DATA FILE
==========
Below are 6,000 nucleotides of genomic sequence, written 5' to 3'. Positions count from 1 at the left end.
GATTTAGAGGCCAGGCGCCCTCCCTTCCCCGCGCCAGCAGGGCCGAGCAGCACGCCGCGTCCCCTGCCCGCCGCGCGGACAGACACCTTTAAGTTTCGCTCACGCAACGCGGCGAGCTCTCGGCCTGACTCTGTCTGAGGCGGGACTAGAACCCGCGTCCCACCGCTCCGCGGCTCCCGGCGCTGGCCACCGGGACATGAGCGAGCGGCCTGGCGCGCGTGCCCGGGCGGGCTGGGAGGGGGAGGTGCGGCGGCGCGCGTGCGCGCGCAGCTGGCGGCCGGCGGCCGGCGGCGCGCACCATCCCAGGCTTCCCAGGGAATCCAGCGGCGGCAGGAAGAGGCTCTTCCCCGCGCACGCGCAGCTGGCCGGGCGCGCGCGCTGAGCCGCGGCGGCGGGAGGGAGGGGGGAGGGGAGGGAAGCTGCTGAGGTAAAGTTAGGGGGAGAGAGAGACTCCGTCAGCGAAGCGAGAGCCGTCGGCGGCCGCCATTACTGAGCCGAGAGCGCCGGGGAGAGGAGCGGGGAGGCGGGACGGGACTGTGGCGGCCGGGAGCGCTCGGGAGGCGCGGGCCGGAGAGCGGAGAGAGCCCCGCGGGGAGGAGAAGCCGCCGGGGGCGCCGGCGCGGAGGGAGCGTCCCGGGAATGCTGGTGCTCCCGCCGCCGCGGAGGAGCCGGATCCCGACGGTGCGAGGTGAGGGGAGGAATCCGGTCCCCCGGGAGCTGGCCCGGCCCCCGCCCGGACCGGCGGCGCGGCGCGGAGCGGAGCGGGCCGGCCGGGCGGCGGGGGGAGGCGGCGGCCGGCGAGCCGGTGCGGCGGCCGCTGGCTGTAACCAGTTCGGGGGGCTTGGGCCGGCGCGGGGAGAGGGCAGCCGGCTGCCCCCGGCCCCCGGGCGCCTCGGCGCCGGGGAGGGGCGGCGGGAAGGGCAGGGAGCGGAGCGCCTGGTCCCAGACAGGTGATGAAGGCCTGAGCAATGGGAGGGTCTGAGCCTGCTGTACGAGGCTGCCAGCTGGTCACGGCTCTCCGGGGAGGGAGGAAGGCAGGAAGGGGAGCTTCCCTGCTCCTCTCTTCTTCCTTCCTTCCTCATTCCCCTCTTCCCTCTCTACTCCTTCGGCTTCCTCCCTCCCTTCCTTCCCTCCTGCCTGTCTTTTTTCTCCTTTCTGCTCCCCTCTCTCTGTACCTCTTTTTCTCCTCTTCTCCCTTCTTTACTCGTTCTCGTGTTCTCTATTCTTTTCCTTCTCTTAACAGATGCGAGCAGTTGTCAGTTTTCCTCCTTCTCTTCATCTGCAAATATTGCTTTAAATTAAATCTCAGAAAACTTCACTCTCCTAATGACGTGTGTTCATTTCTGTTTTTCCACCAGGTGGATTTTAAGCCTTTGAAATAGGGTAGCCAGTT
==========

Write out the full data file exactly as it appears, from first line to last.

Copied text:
Below are 6,000 nucleotides of genomic sequence, written 5' to 3'. Positions count from 1 at the left end.
GATTTAGAGGCCAGGCGCCCTCCCTTCCCCGCGCCAGCAGGGCCGAGCAGCACGCCGCGTCCCCTGCCCGCCGCGCGGACAGACACCTTTAAGTTTCGCTCACGCAACGCGGCGAGCTCTCGGCCTGACTCTGTCTGAGGCGGGACTAGAACCCGCGTCCCACCGCTCCGCGGCTCCCGGCGCTGGCCACCGGGACATGAGCGAGCGGCCTGGCGCGCGTGCCCGGGCGGGCTGGGAGGGGGAGGTGCGGCGGCGCGCGTGCGCGCGCAGCTGGCGGCCGGCGGCCGGCGGCGCGCACCATCCCAGGCTTCCCAGGGAATCCAGCGGCGGCAGGAAGAGGCTCTTCCCCGCGCACGCGCAGCTGGCCGGGCGCGCGCGCTGAGCCGCGGCGGCGGGAGGGAGGGGGGAGGGGAGGGAAGCTGCTGAGGTAAAGTTAGGGGGAGAGAGAGACTCCGTCAGCGAAGCGAGAGCCGTCGGCGGCCGCCATTACTGAGCCGAGAGCGCCGGGGAGAGGAGCGGGGAGGCGGGACGGGACTGTGGCGGCCGGGAGCGCTCGGGAGGCGCGGGCCGGAGAGCGGAGAGAGCCCCGCGGGGAGGAGAAGCCGCCGGGGGCGCCGGCGCGGAGGGAGCGTCCCGGGAATGCTGGTGCTCCCGCCGCCGCGGAGGAGCCGGATCCCGACGGTGCGAGGTGAGGGGAGGAATCCGGTCCCCCGGGAGCTGGCCCGGCCCCCGCCCGGACCGGCGGCGCGGCGCGGAGCGGAGCGGGCCGGCCGGGCGGCGGGGGGAGGCGGCGGCCGGCGAGCCGGTGCGGCGGCCGCTGGCTGTAACCAGTTCGGGGGGCTTGGGCCGGCGCGGGGAGAGGGCAGCCGGCTGCCCCCGGCCCCCGGGCGCCTCGGCGCCGGGGAGGGGCGGCGGGAAGGGCAGGGAGCGGAGCGCCTGGTCCCAGACAGGTGATGAAGGCCTGAGCAATGGGAGGGTCTGAGCCTGCTGTACGAGGCTGCCAGCTGGTCACGGCTCTCCGGGGAGGGAGGAAGGCAGGAAGGGGAGCTTCCCTGCTCCTCTCTTCTTCCTTCCTTCCTCATTCCCCTCTTCCCTCTCTACTCCTTCGGCTTCCTCCCTCCCTTCCTTCCCTCCTGCCTGTCTTTTTTCTCCTTTCTGCTCCCCTCTCTCTGTACCTCTTTTTCTCCTCTTCTCCCTTCTTTACTCGTTCTCGTGTTCTCTATTCTTTTCCTTCTCTTAACAGATGCGAGCAGTTGTCAGTTTTCCTCCTTCTCTTCATCTGCAAATATTGCTTTAAATTAAATCTCAGAAAACTTCACTCTCCTAATGACGTGTGTTCATTTCTGTTTTTCCACCAGGTGGATTTTAAGCCTTTGAAATAGGGTAGCCAGTT